Cracking Down on Gift Cards
Finally, the government is doing something about gift cards. Trying to head off consumer complaints, especially about expiration dates and hidden fees, two federal agencies are cracking down to make sure the terms and conditions of the cards are clearly disclosed to both card buyers AND recipients. Consumer advocates applaud the efforts but say they may not go far enough as they support a complete ban on expiration dates and inactivity fees.
This week, the Office of the Comptroller of the Currency, which regulates the nation's banks (which usually issue Visa, MasterCard, American Express and Discover gift cards), posted a bulletin directing banks to be more forthcoming about their gift cards.
Specifically, the OCC said any expiration date needs to be clearly posted on the front of the card. Additionally, any added monthly maintenance, dormancy or usage fees should be conspicuously noted, perhaps on a sticker or tape affixed to the card. A phone number or Web site address should also be attached to the card to let consumers know where they can get more information.
The OCC said it has received a very small number of complaints about gift cards, only 106 last year. Still, that was more than triple the 34 complaints filed in 2003. "Our goal is to get out in front of this," said OCC spokesman Robert M. Garsson.
The OCC's directive, however, applies only to national banks. It does not apply to individual retailers, many of whom have cards that come with expiration dates and inactivity fees.
But the Federal Trade Commission appears to be looking into some of those cards. Agency officials have confirmed that it's investigating the marketing of gift cards by at least one company: Darden Restaurants, which owns Red Lobster, Olive Garden and other casual eateries.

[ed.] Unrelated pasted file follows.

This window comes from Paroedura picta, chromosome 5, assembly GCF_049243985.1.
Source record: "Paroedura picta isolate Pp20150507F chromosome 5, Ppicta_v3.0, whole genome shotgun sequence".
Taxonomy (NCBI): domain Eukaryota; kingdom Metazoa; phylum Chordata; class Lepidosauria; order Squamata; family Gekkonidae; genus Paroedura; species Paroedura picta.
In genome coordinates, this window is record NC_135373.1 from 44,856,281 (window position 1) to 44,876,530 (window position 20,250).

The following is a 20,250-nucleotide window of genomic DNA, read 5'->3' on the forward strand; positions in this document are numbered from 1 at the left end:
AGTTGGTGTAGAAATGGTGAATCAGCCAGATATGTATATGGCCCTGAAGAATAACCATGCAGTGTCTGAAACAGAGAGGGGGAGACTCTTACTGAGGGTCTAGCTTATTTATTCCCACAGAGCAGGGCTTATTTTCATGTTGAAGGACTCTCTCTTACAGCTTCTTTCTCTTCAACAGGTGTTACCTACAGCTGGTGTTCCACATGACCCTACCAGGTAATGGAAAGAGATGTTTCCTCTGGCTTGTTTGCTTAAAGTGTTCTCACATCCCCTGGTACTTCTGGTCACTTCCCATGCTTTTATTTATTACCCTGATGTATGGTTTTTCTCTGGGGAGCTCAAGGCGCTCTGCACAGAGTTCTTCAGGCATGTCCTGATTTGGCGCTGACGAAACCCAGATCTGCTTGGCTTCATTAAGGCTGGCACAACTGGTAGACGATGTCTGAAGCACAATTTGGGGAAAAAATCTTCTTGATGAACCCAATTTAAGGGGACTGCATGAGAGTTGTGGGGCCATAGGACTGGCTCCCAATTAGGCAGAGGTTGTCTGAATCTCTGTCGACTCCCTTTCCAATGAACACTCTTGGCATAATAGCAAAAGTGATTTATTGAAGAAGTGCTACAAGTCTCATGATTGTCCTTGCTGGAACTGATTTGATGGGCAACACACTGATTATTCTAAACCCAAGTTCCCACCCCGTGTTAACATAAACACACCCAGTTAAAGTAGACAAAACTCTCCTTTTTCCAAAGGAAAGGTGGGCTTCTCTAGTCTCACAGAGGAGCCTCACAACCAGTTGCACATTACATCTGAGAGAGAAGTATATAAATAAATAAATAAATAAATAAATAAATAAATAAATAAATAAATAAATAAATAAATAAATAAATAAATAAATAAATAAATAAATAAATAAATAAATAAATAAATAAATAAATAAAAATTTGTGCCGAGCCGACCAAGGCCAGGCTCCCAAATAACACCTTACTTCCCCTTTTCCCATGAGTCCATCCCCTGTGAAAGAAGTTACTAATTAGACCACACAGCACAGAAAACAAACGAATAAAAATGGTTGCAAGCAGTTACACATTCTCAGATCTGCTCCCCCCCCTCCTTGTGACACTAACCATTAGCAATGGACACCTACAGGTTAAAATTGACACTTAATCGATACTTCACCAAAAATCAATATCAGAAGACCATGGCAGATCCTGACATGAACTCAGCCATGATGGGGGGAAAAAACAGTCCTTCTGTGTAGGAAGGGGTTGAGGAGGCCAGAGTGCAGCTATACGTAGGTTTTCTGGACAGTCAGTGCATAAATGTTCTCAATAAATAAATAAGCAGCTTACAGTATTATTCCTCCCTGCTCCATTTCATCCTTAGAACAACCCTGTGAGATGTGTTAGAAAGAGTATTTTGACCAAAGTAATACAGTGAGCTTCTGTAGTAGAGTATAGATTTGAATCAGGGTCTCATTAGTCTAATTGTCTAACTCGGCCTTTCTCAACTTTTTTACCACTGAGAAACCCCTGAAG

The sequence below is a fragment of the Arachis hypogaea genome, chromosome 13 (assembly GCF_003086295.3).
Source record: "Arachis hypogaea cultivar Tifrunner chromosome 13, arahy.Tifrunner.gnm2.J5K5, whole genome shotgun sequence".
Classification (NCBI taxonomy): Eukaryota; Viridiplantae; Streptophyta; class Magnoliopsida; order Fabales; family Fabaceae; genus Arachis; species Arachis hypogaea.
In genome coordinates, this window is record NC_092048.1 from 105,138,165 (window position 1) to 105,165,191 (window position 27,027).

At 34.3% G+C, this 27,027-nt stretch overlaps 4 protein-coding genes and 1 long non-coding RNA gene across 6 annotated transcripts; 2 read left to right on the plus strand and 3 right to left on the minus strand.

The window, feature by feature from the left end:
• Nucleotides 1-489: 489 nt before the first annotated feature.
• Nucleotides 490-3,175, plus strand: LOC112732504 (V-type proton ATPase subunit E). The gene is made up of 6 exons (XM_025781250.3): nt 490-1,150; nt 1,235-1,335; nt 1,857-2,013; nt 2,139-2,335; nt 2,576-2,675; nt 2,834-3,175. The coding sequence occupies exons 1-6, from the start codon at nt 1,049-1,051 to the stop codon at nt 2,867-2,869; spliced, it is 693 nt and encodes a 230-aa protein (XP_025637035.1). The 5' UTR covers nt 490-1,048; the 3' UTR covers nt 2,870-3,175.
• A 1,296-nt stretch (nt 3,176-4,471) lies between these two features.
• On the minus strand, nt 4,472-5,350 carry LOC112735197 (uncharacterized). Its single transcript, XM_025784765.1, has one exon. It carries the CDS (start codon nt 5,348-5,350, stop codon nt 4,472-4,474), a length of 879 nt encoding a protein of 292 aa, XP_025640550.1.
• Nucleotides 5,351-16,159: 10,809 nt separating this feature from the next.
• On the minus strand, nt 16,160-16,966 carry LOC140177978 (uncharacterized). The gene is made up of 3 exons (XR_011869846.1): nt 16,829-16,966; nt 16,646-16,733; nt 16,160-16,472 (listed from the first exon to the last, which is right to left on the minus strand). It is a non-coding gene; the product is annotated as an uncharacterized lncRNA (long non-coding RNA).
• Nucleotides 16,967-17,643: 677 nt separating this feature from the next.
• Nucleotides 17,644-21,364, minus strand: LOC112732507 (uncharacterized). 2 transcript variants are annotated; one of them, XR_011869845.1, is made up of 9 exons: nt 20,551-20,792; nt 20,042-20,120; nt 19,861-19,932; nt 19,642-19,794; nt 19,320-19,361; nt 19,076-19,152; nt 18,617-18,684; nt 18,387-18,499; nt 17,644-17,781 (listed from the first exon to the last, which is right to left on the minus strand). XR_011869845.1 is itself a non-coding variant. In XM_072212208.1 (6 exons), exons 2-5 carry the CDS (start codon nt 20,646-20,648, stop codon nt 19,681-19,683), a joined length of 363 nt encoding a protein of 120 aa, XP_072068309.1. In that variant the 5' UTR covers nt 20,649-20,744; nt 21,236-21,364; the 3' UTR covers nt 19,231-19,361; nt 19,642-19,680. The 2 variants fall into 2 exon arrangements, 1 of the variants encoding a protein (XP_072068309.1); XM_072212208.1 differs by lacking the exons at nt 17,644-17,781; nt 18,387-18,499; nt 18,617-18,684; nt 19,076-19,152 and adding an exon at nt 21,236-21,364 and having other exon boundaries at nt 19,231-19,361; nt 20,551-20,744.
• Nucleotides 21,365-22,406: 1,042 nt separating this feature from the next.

In a recent filing with the Securities and Exchange Commission, Darden said the FTC staff had notified the company in July that it believed the company was engaged in unfair or deceptive acts and practices. "The staff asserts that we did not give adequate notice to consumers that our gift cards, if not used for 24 consecutive months, are subject to a gradual reduction in value by a dormancy fee." That fee is $1.50 a month.
It's unclear whether the agency is investigating other companies. FTC officials declined to comment. But earlier this year, in response to a congressional query about gift cards, FTC chairman Deborah Platt Majoras said gift card issuers that do not clearly and conspicuously disclose fees or expiration dates may be engaged in deceptive marketing. While companies may have valid reasons for the fees, she said, "consumers are entitled to know all material terms."
Gail Hillebrand, senior attorney for Consumers Union, applauded the federal efforts but said the OCC should have gone further and directed national banks to comply with state laws that ban expiration dates and/or inactivity fees. There are about 14 states with such prohibitions and there have been a number of lawsuits in those states trying to force banks to comply. But the suits have met with varied success; most recently, a federal judge in New Hampshire ruled that that state's consumer protection laws do not apply to bank-issued gift cards.
OCC officials said they didn't consider such a provision because that issue was a matter of litigation to which the OCC is not a party and it doesn't want to be part of that debate.
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